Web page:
Racial Justice Network calls on CCSD to improve racial, educational and COVID-19 disparities for minority students


CHARLESTON COUNTY, S.C. (WCBD) – The Racial Justice Network claims the Charleston County School District (CCSD) is leaving students behind. The group is demanding federal funding be used to reverse what they call educational and racial disparities.

The group is calling for improvements to be made including closing the learning gap for minority students, increasing COVID-19 protocols and improving technology. They say minority students are two to three years behind other CCSD students.

“Black kids are failing math and reading,” says Elder James Johnson, President of the National Action Network.

We’ve got high school kids now that are graduating and they graduating on a 6th grade reading level,” says Rev. Charles Glover with the organization. “That is unheard of, that is unethical.”

Parents, community members and activists are demanding changes within the Charleston County School District to improve racial, educational and COVID-19 disparities.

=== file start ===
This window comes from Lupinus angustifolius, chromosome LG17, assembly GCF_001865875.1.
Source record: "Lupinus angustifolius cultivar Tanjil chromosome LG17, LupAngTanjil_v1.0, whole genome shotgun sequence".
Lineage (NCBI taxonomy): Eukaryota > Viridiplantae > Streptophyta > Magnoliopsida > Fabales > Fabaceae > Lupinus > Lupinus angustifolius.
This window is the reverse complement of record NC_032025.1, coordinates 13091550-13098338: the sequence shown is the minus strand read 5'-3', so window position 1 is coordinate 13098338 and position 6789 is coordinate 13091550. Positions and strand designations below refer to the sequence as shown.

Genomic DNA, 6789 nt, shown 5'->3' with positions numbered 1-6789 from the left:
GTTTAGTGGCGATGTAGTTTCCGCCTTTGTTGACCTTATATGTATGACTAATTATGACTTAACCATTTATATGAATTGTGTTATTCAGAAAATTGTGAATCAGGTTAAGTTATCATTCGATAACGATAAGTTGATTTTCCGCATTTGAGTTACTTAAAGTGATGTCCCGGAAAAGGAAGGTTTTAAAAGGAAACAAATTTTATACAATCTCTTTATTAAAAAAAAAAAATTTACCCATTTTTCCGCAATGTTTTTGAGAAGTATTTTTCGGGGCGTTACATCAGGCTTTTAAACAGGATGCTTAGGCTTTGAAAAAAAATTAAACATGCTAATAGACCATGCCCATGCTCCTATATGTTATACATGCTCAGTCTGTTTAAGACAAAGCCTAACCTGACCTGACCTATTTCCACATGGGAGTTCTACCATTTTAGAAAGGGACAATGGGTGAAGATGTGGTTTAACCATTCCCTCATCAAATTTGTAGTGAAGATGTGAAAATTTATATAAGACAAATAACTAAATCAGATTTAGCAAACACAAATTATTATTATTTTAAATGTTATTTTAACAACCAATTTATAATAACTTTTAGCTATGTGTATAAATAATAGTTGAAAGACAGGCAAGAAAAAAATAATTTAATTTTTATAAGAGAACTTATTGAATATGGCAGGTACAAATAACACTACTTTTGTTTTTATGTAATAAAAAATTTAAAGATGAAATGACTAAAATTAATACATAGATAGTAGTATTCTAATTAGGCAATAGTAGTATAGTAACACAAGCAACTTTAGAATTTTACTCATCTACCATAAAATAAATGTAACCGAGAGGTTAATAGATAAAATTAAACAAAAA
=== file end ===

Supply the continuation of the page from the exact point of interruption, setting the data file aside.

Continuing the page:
As a parent, as a grandparent, as a member of this community, I will not sit on the side line,” says Gwyn Robinson. “The heck with that. I don’t want my child, my grandkids coming home with an infection.”

CCSD set to receive hundreds of millions in federal funding, the organization says the money should be put towards improving racial disparities across the district and improving covid-19 safety.

“Education, technology, mental health services, summer learning and supplemental programs after school,” says Beverly Gadson-Birch with the organization.

The group’s education commission says minority students are behind and in same cases they are more than two years behind. They say the funding is a once in a lifetime opportunity to close the gap.

“Providing a quality education and an equal opportunity for all students to excel and to exceed expectations,” says Gadson-Birch.

The disparities reaching beyond students, pushing the district to hire more minority staff to work in rural schools with minority students. The group is pushing for the changes to happen as soon as possible.

“Either you’re going to do or don’t,” says Glover. “It’s as simple as that. We will sit on the sidewalk until something is done.”

The Racial Justice Network says they will continue to gather at CCSD Headquarters until district leaders agree to listen to their demands. The group plans to hold a town hall meeting next Thursday at the Alfred Williams Community Center.

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